English Garden wasn’t the ONLY florist.
Caroline Gulbankian runs Gulbankian’s Florist and Gift Shop.
She is amazing and had been my go to for promos and graduations. Route 85 adjacent to Town Center Plaza.

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16 Petunia July 16, 2020 at 1:05 PM

Can the town stop funding the EDC?

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17 Interested July 16, 2020 at 7:22 PM

Right! I mean, what do they actually do that requires spending money? I heard they want to build a booth at the cost of 10k. I guess we could nickname it the Little Taj, lol.

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18 Mad Shopper July 14, 2020 at 9:14 PM

Any update on the Swap Shop re-opening?

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19 Jay July 15, 2020 at 5:16 AM

Never seen any road work as bad as the 85 Main st intersection. Awful. Could they at least grade it a little bit,

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20 Nancy July 16, 2020 at 8:18 AM

Caroline Gulbankian has a floral and gift shop in Southboro.
Gulbakian’s is on Route 85 @ Mt Vickery Road.

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21 Eileen July 16, 2020 at 10:32 AM

Yes. The flowers, gifts and clothes at Caroline Gulbankinan’s floral and gift shop are wonderful.

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22 Eileen July 16, 2020 at 12:36 PM

I apologize for misspelling her name, which is Carolyn Gulbankian.

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23 Susan July 16, 2020 at 1:55 PM

I want to extend my appreciation to the Southborough Library staff for offering in-stock library materials for curbside pick-up. The procedure to request materials is smooth and simple, and the staff is very timely with their calls to let you know when the materials are ready for pick-up. A wonderful extension to the already excellent services that the library staff offers. Thanks so much!

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24 Kelly Roney July 27, 2020 at 10:41 PM
25 Interested July 17, 2020 at 11:08 AM

I have said in the past that I have enjoyed watching the transformation at 84 Main St. but now I’m wondering if the construct will ever end. It’s starting to look a little Disneyland-esque.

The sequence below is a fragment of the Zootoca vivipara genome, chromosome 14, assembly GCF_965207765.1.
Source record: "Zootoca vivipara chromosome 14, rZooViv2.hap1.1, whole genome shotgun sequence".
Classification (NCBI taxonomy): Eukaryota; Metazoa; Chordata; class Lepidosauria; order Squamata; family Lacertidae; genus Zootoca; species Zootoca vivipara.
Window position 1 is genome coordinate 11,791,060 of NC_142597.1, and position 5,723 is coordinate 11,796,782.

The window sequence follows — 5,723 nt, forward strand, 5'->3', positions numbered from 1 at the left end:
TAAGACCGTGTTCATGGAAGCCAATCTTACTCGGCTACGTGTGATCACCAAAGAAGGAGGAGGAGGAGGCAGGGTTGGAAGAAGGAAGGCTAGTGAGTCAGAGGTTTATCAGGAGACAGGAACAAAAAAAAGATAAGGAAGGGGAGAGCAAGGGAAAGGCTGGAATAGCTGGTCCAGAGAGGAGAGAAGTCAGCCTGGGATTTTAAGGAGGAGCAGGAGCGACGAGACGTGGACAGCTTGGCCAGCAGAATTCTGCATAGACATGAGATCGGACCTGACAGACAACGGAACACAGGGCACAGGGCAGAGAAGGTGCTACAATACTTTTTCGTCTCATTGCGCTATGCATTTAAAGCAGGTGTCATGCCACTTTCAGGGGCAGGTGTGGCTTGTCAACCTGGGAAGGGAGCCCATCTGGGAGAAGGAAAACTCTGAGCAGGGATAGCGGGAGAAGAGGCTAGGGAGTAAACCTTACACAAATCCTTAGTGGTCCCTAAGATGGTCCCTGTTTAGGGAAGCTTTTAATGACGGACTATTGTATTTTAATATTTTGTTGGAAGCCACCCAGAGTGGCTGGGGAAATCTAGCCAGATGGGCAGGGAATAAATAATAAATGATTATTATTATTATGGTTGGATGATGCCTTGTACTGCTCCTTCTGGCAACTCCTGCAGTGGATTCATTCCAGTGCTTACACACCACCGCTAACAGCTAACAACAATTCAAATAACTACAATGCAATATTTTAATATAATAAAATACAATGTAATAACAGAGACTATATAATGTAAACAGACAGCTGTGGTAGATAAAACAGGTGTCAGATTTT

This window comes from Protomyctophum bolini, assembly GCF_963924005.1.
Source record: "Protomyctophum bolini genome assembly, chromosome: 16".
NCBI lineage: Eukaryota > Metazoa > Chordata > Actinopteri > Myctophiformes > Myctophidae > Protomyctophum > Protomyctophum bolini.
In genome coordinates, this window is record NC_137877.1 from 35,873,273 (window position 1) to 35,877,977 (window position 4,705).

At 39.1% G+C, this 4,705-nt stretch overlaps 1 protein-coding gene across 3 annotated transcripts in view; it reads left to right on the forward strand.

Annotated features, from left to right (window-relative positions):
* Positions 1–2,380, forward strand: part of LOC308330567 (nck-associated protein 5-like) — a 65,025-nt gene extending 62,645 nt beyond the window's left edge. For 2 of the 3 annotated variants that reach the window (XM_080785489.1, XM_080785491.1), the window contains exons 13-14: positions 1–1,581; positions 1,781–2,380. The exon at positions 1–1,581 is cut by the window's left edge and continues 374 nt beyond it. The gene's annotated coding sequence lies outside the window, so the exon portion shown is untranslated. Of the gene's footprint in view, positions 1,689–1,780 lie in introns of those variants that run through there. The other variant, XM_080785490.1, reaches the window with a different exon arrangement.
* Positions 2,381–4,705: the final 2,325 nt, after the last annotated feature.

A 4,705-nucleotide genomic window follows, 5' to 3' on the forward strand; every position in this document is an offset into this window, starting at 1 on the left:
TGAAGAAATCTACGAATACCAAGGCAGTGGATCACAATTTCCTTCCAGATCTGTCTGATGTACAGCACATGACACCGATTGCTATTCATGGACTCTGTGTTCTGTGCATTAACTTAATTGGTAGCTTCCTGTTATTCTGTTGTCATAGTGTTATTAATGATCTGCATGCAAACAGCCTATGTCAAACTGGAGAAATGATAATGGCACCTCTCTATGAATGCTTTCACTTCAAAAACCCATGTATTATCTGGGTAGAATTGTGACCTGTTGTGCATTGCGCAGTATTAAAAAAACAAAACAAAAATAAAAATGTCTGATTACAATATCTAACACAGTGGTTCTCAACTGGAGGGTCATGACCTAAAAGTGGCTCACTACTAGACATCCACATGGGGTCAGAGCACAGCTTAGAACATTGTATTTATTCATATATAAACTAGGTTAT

While driving east on Main St the other day, I noticed a new structure on the property very close to the 1st house on Parkerville Rd, so I turned down Parkerville Rd. to see what it could be. It looks like a little cottage. As I was turning around to go back to Main St, what I then saw was horrifying. There was a crew with machines on the the banking of the Sudbury River eradicating the natural growth and replacing it, with what looked like from a distance, crushed stone. How can this be possible or permissible?

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26 John Kendall July 18, 2020 at 3:08 PM

They are replacing what was there when the aqueduct and reservoirs were built. Go look at some old pictures of the area at the time. Both banks were both covered in rip rap, not crushed stone.

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27 Interested July 20, 2020 at 9:35 AM

The nature growth is definitely replace with stone, no matter what kind of stone it is. I am by no means an environmental expert, but I am quite sure that modern day environmental regulations are more progressive than they were when the waterway was 1st built.
I had a look from the Deerfoot Rd. side and it looks horrible. I’m not sure why you are referring to old pictures. If it’s for a historic point of view, why reference them for the waterway and but not the buildings? I mean, c’mon, how much of renos are truly historical? But that becomes a side issue in comparison to environmental issues.

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28 beth July 20, 2020 at 10:41 AM

I haven’t seen what you are referring to. But it sounds like it is consistent with the plan to remove invasive species of plants that was approved by the Department of Conservation and Recreation and the Conservation Commission.
You can find the proposal presented at the March 5th Conservation Commission meeting here.
The minutes from that meeting (here) indicate that the owner needed to get approval from DCR.

The March 25th minutes (here) indicate that the approval was received with an amendment that reflects the document to be ongoing and remain after the Certificate of Compliance. It doesn’t specify whether the approved Plan was Alternative A or B, but given that conditions tacked on referred to excavation, it seems to be A.